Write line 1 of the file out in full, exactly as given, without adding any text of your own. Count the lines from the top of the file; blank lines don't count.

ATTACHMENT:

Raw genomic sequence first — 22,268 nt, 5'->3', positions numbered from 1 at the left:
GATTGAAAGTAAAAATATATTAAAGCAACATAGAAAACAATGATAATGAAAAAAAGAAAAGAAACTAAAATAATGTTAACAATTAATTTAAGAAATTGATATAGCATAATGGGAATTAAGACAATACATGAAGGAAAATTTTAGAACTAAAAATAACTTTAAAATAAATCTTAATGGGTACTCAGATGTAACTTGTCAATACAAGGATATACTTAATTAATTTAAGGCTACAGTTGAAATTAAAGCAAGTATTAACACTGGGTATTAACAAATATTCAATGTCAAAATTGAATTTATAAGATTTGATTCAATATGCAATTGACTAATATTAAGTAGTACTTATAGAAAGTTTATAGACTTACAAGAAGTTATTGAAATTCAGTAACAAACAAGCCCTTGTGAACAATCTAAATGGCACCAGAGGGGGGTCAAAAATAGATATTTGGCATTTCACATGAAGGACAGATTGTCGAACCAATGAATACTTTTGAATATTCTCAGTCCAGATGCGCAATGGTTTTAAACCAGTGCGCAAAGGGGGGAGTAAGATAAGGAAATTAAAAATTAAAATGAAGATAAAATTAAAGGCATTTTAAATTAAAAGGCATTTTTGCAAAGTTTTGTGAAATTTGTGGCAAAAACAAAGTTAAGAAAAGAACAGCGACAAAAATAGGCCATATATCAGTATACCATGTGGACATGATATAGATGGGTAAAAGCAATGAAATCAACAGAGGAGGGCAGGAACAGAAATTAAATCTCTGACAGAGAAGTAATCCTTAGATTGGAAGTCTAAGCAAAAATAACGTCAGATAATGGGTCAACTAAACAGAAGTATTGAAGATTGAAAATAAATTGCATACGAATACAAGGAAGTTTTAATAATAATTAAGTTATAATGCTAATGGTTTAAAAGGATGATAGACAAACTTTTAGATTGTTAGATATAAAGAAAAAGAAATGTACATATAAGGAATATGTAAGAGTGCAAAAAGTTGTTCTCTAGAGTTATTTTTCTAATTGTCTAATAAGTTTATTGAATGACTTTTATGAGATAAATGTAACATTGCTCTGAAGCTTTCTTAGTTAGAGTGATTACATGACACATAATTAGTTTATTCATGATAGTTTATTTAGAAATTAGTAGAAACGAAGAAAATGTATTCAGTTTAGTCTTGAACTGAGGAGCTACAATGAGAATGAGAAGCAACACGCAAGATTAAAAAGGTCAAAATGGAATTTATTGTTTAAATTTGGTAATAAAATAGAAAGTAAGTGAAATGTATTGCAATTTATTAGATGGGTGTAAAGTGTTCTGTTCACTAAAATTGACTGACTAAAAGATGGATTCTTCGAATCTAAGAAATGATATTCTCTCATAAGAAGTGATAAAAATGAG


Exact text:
Raw genomic sequence first — 22,268 nt, 5'->3', positions numbered from 1 at the left: